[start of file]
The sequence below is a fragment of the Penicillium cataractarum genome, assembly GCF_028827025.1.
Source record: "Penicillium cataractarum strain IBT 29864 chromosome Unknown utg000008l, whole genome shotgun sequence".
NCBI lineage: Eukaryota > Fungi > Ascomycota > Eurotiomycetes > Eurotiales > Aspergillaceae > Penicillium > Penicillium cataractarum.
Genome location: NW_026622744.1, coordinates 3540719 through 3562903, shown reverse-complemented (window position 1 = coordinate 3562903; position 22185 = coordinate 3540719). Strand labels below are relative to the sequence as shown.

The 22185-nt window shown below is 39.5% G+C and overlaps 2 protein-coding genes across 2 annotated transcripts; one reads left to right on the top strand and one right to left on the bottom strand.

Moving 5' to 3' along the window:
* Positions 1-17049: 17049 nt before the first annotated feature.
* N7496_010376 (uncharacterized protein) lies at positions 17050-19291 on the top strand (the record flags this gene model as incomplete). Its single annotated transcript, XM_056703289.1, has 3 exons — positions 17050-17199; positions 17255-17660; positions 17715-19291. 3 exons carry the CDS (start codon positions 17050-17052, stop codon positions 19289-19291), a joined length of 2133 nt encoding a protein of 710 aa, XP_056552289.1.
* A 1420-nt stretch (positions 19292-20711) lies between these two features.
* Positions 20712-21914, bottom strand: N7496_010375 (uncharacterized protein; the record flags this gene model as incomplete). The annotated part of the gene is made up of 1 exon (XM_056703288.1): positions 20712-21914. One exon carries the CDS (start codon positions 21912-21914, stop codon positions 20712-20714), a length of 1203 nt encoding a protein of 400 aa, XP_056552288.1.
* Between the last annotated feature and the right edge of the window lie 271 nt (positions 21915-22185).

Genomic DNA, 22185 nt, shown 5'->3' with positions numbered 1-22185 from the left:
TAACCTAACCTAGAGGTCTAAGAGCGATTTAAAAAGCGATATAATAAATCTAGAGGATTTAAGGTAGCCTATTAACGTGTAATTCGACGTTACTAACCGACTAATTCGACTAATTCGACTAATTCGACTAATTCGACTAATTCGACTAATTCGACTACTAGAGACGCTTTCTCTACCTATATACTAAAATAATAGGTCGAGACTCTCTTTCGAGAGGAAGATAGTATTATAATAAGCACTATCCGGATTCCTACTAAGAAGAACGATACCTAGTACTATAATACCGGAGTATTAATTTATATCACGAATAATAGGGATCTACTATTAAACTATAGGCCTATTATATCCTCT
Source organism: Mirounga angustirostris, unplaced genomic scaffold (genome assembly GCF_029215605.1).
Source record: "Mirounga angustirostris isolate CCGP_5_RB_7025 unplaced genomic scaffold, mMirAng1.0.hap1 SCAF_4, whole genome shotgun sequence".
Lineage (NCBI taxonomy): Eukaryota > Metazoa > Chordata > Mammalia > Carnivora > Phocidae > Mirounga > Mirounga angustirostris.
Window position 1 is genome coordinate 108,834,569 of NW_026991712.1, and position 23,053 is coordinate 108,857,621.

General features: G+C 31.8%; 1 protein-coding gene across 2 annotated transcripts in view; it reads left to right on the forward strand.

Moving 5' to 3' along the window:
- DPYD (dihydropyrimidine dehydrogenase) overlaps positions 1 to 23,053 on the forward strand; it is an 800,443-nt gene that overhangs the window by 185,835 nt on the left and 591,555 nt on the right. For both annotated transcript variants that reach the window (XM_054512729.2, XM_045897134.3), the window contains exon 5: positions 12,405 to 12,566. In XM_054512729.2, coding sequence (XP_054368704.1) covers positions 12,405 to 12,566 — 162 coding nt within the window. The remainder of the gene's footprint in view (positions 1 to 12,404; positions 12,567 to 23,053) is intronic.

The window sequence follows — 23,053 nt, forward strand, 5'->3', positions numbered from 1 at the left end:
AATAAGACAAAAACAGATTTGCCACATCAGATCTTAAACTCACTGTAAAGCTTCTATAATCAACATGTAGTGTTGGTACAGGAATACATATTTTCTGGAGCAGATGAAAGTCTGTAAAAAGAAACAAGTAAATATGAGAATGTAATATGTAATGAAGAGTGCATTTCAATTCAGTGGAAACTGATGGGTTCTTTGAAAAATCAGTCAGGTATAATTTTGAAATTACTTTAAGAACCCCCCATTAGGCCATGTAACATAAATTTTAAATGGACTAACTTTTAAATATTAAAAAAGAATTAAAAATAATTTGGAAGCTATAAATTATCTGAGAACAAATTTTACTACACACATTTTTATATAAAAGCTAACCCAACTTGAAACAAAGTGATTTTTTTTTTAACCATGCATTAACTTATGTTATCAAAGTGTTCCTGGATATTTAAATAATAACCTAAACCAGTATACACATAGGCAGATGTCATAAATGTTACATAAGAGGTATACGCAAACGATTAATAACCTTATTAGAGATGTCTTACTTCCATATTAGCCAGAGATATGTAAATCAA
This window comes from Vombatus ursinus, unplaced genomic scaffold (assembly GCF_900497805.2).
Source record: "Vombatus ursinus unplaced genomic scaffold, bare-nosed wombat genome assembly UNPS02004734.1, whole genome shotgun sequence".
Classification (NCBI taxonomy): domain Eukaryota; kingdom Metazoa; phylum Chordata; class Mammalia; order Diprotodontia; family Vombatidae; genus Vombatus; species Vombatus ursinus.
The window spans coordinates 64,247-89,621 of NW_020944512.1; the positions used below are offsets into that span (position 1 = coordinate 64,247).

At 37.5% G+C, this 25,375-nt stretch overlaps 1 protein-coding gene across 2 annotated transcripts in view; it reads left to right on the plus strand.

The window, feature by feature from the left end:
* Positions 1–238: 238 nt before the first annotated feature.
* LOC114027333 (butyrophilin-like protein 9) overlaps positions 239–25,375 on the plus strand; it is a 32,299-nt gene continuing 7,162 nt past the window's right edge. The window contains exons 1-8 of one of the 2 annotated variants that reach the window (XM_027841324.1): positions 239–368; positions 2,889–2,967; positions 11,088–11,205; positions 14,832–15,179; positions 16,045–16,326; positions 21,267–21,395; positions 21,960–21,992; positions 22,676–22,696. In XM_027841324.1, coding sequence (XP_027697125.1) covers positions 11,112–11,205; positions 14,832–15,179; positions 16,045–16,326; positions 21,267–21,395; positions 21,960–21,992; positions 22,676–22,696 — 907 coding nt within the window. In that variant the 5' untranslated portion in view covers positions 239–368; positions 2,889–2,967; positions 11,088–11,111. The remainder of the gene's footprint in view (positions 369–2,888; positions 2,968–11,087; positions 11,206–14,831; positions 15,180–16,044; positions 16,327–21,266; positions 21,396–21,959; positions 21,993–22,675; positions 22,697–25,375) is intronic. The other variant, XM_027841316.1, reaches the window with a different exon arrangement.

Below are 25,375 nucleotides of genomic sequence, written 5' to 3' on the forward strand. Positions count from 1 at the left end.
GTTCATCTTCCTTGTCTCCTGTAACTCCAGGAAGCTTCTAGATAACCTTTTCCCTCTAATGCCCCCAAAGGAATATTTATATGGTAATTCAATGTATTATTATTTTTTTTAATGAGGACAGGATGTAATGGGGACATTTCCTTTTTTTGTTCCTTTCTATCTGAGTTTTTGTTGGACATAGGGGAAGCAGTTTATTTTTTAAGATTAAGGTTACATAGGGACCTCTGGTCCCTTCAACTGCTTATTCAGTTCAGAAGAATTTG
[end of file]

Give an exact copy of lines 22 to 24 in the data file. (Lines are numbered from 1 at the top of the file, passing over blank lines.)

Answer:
AATAAGACAAAAACAGATTTGCCACATCAGATCTTAAACTCACTGTAAAGCTTCTATAATCAACATGTAGTGTTGGTACAGGAATACATATTTTCTGGAGCAGATGAAAGTCTGTAAAAAGAAACAAGTAAATATGAGAATGTAATATGTAATGAAGAGTGCATTTCAATTCAGTGGAAACTGATGGGTTCTTTGAAAAATCAGTCAGGTATAATTTTGAAATTACTTTAAGAACCCCCCATTAGGCCATGTAACATAAATTTTAAATGGACTAACTTTTAAATATTAAAAAAGAATTAAAAATAATTTGGAAGCTATAAATTATCTGAGAACAAATTTTACTACACACATTTTTATATAAAAGCTAACCCAACTTGAAACAAAGTGATTTTTTTTTTAACCATGCATTAACTTATGTTATCAAAGTGTTCCTGGATATTTAAATAATAACCTAAACCAGTATACACATAGGCAGATGTCATAAATGTTACATAAGAGGTATACGCAAACGATTAATAACCTTATTAGAGATGTCTTACTTCCATATTAGCCAGAGATATGTAAATCAA
This window comes from Vombatus ursinus, unplaced genomic scaffold (assembly GCF_900497805.2).
Source record: "Vombatus ursinus unplaced genomic scaffold, bare-nosed wombat genome assembly UNPS02004734.1, whole genome shotgun sequence".